“At one time;” Carp continued, “almost a thousand years ago, many more land-masses spanned the planet. These were separated by seas and oceans, which also contained literally thousands of islands. The population, globally, was a staggering seven billion, and growing. Unbelievably, the population topped fifteen billion, before a combination of man-made and ‘natural’ events reduced the planet, and its population, to nearer what it is today. All that we know, those of us who do actually know, is a vast, single ocean, and only two land-masses; one extremely large; the other, tiny by comparison, with a combined population of, perhaps, two billion.
It is true to say that it was neither nuclear war, nor what was once referred to as ‘Global Warming’ that were responsible, individually, for the catastrophic events that dominated much of the third millennium. By the same token, it is equally true to state that both phenomena were major contributing factors.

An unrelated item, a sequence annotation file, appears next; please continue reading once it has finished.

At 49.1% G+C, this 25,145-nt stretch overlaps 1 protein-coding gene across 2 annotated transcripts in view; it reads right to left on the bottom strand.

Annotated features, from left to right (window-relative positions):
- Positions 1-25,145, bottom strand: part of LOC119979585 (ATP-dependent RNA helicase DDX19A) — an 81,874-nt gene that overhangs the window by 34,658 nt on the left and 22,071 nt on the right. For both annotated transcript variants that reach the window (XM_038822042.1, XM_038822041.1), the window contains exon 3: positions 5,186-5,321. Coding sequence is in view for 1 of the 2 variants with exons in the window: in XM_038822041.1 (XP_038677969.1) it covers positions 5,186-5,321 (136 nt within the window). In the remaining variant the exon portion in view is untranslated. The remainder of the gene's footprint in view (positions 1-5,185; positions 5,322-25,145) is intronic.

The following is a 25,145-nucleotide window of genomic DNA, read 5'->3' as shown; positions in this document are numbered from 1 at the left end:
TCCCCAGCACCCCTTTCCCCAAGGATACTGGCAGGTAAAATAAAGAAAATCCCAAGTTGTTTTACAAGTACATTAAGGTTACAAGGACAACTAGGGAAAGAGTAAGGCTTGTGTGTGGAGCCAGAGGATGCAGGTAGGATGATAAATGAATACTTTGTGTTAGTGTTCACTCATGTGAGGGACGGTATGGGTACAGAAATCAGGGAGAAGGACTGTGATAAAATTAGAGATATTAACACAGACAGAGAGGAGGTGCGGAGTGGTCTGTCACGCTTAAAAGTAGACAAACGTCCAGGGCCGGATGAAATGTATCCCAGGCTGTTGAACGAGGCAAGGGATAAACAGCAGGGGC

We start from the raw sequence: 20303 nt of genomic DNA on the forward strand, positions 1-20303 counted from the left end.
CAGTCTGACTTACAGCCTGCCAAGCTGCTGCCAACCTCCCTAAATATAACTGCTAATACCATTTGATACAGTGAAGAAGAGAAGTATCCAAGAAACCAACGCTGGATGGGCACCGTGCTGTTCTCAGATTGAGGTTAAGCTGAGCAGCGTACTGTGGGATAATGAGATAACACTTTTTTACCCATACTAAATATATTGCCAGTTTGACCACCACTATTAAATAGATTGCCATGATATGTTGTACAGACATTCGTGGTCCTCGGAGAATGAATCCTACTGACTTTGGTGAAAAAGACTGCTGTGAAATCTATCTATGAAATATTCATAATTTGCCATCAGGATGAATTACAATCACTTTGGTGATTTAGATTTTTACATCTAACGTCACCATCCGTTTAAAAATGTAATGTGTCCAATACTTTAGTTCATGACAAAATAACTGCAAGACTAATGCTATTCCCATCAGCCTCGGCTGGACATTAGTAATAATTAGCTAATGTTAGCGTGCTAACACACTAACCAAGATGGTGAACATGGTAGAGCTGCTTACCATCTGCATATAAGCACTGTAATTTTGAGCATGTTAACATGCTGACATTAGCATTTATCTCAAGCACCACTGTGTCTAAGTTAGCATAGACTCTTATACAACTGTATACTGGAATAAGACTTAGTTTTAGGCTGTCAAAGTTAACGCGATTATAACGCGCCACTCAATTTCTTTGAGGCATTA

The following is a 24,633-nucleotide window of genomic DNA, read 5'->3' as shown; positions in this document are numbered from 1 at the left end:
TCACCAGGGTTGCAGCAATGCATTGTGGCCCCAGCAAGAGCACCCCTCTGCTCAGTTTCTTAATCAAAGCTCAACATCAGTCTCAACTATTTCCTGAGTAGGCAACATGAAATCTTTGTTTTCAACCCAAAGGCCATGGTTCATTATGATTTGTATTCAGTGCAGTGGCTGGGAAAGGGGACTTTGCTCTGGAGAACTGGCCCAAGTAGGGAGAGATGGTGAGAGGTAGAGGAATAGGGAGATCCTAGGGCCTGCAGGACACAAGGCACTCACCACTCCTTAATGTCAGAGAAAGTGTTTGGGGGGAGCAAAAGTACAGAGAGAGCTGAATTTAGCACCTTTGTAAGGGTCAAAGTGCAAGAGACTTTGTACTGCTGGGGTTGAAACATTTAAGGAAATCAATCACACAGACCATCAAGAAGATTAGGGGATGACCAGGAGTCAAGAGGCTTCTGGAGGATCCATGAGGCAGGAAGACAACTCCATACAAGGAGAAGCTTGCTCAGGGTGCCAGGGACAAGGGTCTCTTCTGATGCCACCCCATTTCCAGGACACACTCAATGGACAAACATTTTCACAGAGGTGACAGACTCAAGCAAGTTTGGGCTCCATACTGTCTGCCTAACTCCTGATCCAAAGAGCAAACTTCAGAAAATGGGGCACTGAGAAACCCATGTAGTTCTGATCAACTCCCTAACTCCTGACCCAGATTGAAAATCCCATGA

The root cause of the devastation that ensued was in fact, as I touched on, briefly, man’s own greed.
Global financial markets reached new peaks, widening the gulf between the ‘haves’ and the ‘have nots’. The rich became exponentially richer, fatter, and more ambitious, in their obsessive desire for dominance. The poor, inevitably, were left with, quite literally, nothing.
The consequence was, predictably, war.
It was a war of unprecedented proportion.